Liel Leibovitz, editor-at-large at Tablet Magazine, co-host of the podcast Unorthodox, and author of several books, spoke to an October 3rd Middle East Forum Webinar (video) about the "deeply fraught" American conversation regarding race and how it demonizes Jews and ignores their historical and religious indigeneity to the land of Israel.
Leibovitz said that indicative of "everything that's so inherently nuts" about America's cultural elite and its obsession with judging people by the color of their skin is the "insane notion" that "Jews are white." Heard on college campuses, in publications and media, "and other circles where intelligentsia convenes," Leibovitz said that, in addition to fixating on racializing individuals being an "historically ... bad idea," arguing about what characterizes the entire category of white is "ridiculous." He attributes the psychological dysfunction gripping America's political left as akin to "Freud's notion of projection," where those who "scream racism" unconsciously project emotions they dislike within themselves onto someone else.
Leibovitz explained that "Jews ... are the indigenous people of the land of Israel," meeting all the U.N.'s criteria for indigeneity, as delineated by anthropologist Jose Martinez Cobo. Thus, Cobo stated that "people in nations" have one or more of the following: "occupation of ancestral lands, common ancestry, a shared culture or religion, and a shared language." The Jews, Leibovitz said, despite their exile, "shall always return," and this fact is a "double threat" that upends "ludicrous race politics" and undermines the raison d'etre for "anti-Israeli" violence in the Middle East.
"It makes perfect sense," he said, that anti-Jewish animus in the American left labeled Jews as white in its theory of intersectionality. Since that distorted idea "holds that every group of oppressed people is by necessity tethered and intertwined with other oppressed minorities," Jews are necessarily oppressors.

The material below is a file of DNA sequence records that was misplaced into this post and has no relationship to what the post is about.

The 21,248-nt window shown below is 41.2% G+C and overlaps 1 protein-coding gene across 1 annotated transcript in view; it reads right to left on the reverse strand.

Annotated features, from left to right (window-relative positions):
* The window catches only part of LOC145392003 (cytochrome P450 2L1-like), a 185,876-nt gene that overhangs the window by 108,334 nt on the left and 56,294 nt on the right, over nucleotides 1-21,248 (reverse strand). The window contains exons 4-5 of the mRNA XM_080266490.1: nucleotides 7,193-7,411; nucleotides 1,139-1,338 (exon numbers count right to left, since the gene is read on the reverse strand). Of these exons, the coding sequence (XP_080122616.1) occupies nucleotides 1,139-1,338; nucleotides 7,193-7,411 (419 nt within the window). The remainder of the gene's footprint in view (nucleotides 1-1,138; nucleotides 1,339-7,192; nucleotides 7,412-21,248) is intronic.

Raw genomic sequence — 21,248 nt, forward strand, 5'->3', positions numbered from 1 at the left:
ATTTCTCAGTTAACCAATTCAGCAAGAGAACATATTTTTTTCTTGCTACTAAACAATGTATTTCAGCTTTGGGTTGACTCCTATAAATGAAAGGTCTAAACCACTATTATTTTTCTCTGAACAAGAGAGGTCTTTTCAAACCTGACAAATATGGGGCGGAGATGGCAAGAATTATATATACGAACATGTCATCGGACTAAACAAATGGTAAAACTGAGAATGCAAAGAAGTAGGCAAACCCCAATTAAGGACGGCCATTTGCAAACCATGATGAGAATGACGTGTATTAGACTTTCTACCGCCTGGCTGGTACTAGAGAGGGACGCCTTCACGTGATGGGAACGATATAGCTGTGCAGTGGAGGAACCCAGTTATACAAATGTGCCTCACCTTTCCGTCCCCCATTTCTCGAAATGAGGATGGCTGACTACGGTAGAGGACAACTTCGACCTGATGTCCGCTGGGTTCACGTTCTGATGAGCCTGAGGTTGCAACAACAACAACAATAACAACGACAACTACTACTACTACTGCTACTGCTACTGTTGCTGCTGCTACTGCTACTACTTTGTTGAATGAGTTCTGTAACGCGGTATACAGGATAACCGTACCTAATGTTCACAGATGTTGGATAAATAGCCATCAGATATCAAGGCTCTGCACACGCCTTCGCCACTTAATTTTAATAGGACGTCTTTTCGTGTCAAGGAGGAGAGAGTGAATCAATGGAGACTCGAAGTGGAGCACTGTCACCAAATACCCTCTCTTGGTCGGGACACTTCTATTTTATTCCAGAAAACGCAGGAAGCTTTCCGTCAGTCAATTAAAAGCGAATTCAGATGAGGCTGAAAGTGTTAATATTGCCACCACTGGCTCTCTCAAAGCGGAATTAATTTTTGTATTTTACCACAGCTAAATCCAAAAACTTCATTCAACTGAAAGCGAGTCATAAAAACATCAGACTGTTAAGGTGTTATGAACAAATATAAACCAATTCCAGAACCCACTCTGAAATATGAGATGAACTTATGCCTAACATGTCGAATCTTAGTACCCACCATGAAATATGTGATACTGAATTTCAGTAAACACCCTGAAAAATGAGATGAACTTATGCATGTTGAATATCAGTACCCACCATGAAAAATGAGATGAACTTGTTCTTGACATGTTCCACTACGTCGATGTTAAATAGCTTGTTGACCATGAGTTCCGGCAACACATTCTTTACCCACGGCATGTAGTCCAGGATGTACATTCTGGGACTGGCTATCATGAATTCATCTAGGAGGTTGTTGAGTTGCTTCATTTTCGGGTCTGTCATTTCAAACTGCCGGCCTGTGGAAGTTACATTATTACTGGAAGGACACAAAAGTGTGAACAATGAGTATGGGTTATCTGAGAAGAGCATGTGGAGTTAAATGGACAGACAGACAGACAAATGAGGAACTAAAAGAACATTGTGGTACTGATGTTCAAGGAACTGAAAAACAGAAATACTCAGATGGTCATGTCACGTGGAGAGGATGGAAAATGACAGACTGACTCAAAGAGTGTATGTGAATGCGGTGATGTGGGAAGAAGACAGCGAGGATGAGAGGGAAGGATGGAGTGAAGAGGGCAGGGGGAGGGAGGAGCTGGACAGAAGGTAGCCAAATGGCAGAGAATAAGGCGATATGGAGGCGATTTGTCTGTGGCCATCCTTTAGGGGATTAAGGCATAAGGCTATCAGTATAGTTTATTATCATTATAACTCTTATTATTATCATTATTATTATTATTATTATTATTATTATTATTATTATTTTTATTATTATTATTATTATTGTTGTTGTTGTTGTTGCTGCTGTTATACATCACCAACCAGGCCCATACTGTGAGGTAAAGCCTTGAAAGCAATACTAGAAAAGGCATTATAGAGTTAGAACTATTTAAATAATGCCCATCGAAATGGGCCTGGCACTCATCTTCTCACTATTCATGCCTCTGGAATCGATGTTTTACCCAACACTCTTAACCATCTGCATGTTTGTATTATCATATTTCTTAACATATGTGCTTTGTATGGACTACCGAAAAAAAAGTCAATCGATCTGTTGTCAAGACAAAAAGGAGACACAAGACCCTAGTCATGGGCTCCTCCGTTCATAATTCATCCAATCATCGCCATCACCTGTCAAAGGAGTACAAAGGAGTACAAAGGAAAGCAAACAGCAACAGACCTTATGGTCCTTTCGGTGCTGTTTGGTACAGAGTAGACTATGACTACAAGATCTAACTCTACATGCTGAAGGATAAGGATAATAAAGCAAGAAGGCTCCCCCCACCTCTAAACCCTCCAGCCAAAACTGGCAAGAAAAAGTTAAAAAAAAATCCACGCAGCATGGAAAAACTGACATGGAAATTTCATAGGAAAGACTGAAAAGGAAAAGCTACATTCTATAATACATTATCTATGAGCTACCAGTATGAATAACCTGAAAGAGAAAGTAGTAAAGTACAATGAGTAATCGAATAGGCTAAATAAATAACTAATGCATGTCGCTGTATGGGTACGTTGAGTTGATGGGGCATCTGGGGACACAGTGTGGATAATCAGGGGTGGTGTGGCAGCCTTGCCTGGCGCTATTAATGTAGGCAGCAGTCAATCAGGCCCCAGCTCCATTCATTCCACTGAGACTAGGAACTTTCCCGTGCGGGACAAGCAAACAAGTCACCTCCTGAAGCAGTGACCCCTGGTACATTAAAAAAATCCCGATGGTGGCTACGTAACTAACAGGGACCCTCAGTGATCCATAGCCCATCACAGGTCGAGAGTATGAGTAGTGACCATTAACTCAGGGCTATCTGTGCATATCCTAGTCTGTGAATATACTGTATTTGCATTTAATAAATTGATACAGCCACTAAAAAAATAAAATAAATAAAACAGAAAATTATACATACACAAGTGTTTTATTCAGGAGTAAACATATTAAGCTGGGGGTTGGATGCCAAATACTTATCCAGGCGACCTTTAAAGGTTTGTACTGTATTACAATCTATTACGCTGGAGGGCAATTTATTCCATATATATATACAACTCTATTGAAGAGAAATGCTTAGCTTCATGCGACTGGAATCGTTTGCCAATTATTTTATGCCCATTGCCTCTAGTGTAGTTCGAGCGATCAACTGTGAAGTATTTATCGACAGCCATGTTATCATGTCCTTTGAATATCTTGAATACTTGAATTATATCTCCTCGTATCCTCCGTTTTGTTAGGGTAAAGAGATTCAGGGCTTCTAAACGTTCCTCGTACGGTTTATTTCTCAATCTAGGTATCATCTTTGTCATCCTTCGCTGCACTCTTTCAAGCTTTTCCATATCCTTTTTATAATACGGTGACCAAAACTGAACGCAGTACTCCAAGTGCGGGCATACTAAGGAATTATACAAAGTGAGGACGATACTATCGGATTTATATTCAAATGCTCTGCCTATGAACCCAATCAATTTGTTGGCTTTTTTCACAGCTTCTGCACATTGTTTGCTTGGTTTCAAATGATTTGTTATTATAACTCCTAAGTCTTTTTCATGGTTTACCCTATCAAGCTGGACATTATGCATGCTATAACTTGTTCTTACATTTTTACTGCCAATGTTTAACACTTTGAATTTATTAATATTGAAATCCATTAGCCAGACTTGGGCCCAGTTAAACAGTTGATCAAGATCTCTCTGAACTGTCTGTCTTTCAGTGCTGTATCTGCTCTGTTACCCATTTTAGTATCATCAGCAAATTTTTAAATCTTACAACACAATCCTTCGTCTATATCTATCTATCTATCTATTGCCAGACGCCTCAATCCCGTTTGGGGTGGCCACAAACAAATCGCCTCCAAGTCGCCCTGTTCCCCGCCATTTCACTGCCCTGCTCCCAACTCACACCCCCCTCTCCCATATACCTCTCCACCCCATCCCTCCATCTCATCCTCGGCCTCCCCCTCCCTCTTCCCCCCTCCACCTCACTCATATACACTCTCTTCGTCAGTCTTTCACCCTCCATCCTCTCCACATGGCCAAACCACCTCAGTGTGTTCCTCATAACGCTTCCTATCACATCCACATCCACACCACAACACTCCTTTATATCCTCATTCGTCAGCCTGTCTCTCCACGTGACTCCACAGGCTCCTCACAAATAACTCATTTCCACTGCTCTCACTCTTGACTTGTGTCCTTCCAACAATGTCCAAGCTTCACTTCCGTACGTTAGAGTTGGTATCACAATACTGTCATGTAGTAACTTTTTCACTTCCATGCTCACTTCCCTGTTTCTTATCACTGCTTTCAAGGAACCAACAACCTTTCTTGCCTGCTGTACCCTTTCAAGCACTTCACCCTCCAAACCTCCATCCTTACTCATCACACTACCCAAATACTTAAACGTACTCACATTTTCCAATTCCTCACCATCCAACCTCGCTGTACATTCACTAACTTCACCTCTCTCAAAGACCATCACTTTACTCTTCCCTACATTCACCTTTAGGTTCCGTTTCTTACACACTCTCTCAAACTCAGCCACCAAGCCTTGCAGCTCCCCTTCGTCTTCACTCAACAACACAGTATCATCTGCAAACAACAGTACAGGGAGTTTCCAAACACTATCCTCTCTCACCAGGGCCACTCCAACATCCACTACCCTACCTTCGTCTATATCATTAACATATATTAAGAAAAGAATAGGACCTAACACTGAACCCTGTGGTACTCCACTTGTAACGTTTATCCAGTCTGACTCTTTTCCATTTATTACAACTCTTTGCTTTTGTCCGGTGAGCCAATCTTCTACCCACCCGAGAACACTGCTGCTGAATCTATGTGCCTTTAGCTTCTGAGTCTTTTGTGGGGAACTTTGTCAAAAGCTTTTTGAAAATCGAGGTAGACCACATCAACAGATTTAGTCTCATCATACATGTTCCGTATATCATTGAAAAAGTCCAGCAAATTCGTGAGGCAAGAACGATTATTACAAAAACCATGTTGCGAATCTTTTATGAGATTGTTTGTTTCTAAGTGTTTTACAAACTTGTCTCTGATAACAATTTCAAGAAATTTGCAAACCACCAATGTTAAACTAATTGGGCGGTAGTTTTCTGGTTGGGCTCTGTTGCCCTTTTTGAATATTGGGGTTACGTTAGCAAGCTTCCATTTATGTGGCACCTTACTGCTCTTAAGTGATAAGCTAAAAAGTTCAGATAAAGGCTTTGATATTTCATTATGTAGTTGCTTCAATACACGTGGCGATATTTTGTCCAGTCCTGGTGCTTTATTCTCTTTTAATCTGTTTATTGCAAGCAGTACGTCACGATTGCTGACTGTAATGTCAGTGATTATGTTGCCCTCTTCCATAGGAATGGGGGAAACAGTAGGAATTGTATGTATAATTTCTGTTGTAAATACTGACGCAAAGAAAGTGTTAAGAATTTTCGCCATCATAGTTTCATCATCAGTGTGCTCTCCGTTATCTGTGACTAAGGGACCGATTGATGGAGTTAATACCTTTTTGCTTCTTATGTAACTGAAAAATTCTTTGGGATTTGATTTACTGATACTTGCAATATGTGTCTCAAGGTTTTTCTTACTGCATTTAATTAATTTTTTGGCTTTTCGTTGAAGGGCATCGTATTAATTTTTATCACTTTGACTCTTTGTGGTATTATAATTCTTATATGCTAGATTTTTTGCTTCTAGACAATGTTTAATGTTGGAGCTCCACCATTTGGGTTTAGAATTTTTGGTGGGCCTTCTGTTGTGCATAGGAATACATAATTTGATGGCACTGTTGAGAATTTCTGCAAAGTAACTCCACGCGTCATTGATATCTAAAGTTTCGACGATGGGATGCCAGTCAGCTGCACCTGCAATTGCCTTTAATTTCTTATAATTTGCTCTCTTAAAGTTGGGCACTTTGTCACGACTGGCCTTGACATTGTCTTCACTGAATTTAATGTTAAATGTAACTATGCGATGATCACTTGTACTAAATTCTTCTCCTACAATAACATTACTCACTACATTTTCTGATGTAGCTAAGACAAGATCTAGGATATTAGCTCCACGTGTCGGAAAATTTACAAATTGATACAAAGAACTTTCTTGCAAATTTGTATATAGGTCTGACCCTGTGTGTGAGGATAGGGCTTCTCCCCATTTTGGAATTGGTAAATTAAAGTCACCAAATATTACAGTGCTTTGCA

Leibovitz believes that, with few exceptions, American universities are a lost cause since they have forfeited the teaching of "realistic factual-based arguments" in order to serve a "bizarre cult." The black/white divide in America's Democratic Party circles also becomes a handy cudgel to reject Jews because they are white and therefore "part of this massive global face of oppression."
The American left's identity politics finds common cause with Linda Sarsour, a Palestinian American who advances her antisemitic and anti-Israel pronouncements under the guise of feminism, and with Congressman Jamaal Bowman, who "virtue signal[ed]" his tweet about "black and brown bodies being brutalized and murdered by Israel." The irony is that Brown made his specious accusation during the same week that Hamas's missiles rained down on Israeli civilians, killing an Indian woman caregiver of an elderly Jew and an Israeli Jewish soldier of Yemeni descent.
Leibovitz said, "Israel isn't America, Jews aren't white, and Palestinians aren't black and brown people. Judaism is an identity that predates the idea of race ... the idea and reality of America ... the sin of slavery ... the idea of nations ... [and the] Christian and Muslim faiths." The predictable outcome of racializing Jews in these debates, he emphasized, is the increase in antisemitic rhetoric and violence against Jews in the U.S. to alarming levels.